W3C home > Mailing lists > Public > w3c-wai-ig@w3.org > October to December 2004

Re: Alt is not a description (was Re: when to use longdesc for im ages)

From: Andy J. W. Affleck <aaffleck@gmail.com>
Date: Tue, 21 Dec 2004 10:32:14 -0500
Message-ID: <af181320412210732d30111e@mail.gmail.com>
To: w3c-wai-ig@w3.org

Here's an example of what I mean. One of the early Section 508
websites (I forget which) had at one time alt text that described
every piece of the graphical elements of their banner. Something along
the lines of:

"Blue circle with line extending to the right to underscore blue
header text. Blue vertical lines to right of header framing second
blue circle which...."

I can't imagine how that level of detail benefits any user.

DisabilityInfo.gov, for example, uses graphical borders around the
main content. Those, to me, are eye candy. There is no value
whatsoever in alt-ifying them and saying "Blue beveled border with
subtle drop-shadow to the right side framing content."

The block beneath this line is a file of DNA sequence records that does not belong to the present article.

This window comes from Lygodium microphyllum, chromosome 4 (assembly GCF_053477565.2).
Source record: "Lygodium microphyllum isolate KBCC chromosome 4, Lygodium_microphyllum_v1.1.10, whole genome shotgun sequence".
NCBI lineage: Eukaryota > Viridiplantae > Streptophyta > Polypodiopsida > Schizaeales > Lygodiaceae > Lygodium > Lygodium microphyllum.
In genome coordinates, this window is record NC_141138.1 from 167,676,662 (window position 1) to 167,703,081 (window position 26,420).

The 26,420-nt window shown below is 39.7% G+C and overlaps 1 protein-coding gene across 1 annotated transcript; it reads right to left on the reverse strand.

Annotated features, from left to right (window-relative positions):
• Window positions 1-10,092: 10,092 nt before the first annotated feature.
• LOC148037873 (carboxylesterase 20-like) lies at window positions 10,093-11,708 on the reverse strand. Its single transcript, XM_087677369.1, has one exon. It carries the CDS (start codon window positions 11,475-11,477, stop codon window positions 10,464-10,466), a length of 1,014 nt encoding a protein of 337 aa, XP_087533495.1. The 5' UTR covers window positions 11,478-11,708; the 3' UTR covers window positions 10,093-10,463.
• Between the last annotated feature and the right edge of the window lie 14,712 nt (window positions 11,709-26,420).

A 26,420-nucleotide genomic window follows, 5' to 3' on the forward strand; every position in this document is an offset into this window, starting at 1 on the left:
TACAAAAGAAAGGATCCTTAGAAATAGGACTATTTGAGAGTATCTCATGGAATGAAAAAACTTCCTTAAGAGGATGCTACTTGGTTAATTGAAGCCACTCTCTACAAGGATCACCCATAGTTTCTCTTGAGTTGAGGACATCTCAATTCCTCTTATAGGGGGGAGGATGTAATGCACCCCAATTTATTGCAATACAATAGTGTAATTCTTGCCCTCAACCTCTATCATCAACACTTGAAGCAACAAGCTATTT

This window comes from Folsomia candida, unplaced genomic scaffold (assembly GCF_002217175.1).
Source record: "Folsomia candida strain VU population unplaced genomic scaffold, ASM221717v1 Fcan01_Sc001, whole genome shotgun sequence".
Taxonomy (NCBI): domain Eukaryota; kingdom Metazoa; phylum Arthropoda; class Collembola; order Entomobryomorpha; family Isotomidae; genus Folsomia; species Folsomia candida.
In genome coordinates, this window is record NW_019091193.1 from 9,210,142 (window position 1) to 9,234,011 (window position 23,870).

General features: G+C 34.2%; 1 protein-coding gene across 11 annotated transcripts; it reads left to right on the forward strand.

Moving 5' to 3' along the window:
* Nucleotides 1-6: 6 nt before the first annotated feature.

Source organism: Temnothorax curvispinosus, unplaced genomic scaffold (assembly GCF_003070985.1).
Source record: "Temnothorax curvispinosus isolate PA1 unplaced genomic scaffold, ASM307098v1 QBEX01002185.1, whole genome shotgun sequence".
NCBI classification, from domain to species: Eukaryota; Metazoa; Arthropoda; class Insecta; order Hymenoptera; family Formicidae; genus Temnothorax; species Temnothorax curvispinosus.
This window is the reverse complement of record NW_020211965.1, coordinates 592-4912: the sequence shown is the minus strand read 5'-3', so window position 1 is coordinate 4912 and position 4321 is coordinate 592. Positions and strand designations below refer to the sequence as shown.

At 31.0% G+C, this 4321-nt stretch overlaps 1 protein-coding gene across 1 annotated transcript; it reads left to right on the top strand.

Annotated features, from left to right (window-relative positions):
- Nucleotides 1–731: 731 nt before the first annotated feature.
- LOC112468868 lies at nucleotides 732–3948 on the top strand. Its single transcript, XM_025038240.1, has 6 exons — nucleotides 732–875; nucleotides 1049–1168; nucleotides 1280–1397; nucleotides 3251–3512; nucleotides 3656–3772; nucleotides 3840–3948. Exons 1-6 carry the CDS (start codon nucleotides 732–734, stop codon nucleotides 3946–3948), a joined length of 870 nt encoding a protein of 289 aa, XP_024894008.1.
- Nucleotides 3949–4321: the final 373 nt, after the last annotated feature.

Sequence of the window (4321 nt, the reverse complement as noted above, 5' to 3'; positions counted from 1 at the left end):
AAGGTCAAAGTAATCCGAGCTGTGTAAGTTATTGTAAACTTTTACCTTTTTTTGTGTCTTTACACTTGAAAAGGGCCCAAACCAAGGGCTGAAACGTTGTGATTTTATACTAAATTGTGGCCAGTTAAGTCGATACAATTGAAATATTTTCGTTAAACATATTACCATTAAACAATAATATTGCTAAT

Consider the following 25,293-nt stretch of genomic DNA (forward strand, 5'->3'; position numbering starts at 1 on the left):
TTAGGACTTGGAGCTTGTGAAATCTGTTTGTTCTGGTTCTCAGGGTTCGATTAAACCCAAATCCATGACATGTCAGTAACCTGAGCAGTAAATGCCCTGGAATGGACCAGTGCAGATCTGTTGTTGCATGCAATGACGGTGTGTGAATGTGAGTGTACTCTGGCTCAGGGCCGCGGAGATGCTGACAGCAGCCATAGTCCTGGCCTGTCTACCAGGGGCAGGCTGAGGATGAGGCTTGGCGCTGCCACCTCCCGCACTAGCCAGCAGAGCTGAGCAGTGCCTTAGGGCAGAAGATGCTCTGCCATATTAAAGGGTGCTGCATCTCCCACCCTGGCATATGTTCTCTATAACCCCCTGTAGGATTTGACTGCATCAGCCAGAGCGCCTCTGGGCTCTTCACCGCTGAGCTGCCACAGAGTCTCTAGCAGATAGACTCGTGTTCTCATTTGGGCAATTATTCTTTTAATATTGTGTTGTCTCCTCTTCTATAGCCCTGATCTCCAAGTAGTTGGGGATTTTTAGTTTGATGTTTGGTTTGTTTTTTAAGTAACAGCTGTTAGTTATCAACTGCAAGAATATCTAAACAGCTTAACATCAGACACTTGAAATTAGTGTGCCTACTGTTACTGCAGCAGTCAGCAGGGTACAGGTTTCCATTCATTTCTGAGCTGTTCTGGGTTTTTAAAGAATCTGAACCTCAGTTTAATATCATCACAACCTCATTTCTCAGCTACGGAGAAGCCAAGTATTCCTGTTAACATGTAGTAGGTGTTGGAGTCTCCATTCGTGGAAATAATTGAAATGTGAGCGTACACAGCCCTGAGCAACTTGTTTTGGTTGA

On Tue, 21 Dec 2004 15:07:58 -0000, Katie Smith
<ksmith@no10.x.gsi.gov.uk> wrote:
> Speaking as a marketing person I'm not entirely sure I agree there is a
> difference between "eye candy" and "mood setting" imagery.  Making something
> visually appealing is, in itself, a mood setting action. 
> I would use image and colour to: 
> - Illustrate a story (therefore it should be relevant to the story) 
> - To display data in a more instant (tho not accessible) format (ie graphs) 
> - To convey the values (brand) of the organisation the website represents
> (ie, set the mood) 
> Presumably, for a visually impaired user, an organisation's values and brand
> are just as important in making a decision about whether to purchase, for
> example?
Received on Tuesday, 21 December 2004 15:32:18 UTC

This archive was generated by hypermail 2.4.0 : Friday, 17 January 2020 20:36:23 UTC